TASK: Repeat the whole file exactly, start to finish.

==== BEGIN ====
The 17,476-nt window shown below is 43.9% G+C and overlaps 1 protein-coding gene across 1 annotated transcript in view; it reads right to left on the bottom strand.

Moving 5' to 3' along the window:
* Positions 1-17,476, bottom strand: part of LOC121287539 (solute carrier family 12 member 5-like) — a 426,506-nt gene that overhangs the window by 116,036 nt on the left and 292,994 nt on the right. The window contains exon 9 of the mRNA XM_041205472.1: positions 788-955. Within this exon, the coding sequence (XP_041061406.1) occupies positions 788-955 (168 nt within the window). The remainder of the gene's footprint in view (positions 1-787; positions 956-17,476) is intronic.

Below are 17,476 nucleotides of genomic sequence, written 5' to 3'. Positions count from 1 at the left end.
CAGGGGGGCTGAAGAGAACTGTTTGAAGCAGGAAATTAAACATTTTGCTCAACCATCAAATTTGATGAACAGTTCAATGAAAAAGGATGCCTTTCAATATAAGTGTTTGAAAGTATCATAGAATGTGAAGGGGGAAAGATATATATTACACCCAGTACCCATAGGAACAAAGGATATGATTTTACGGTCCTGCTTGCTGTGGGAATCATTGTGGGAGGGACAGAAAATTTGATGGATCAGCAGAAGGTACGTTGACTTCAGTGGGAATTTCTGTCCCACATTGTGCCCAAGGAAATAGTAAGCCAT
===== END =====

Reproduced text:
The 17,476-nt window shown below is 43.9% G+C and overlaps 1 protein-coding gene across 1 annotated transcript in view; it reads right to left on the bottom strand.

Moving 5' to 3' along the window:
* Positions 1-17,476, bottom strand: part of LOC121287539 (solute carrier family 12 member 5-like) — a 426,506-nt gene that overhangs the window by 116,036 nt on the left and 292,994 nt on the right. The window contains exon 9 of the mRNA XM_041205472.1: positions 788-955. Within this exon, the coding sequence (XP_041061406.1) occupies positions 788-955 (168 nt within the window). The remainder of the gene's footprint in view (positions 1-787; positions 956-17,476) is intronic.

Below are 17,476 nucleotides of genomic sequence, written 5' to 3'. Positions count from 1 at the left end.
CAGGGGGGCTGAAGAGAACTGTTTGAAGCAGGAAATTAAACATTTTGCTCAACCATCAAATTTGATGAACAGTTCAATGAAAAAGGATGCCTTTCAATATAAGTGTTTGAAAGTATCATAGAATGTGAAGGGGGAAAGATATATATTACACCCAGTACCCATAGGAACAAAGGATATGATTTTACGGTCCTGCTTGCTGTGGGAATCATTGTGGGAGGGACAGAAAATTTGATGGATCAGCAGAAGGTACGTTGACTTCAGTGGGAATTTCTGTCCCACATTGTGCCCAAGGAAATAGTAAGCCAT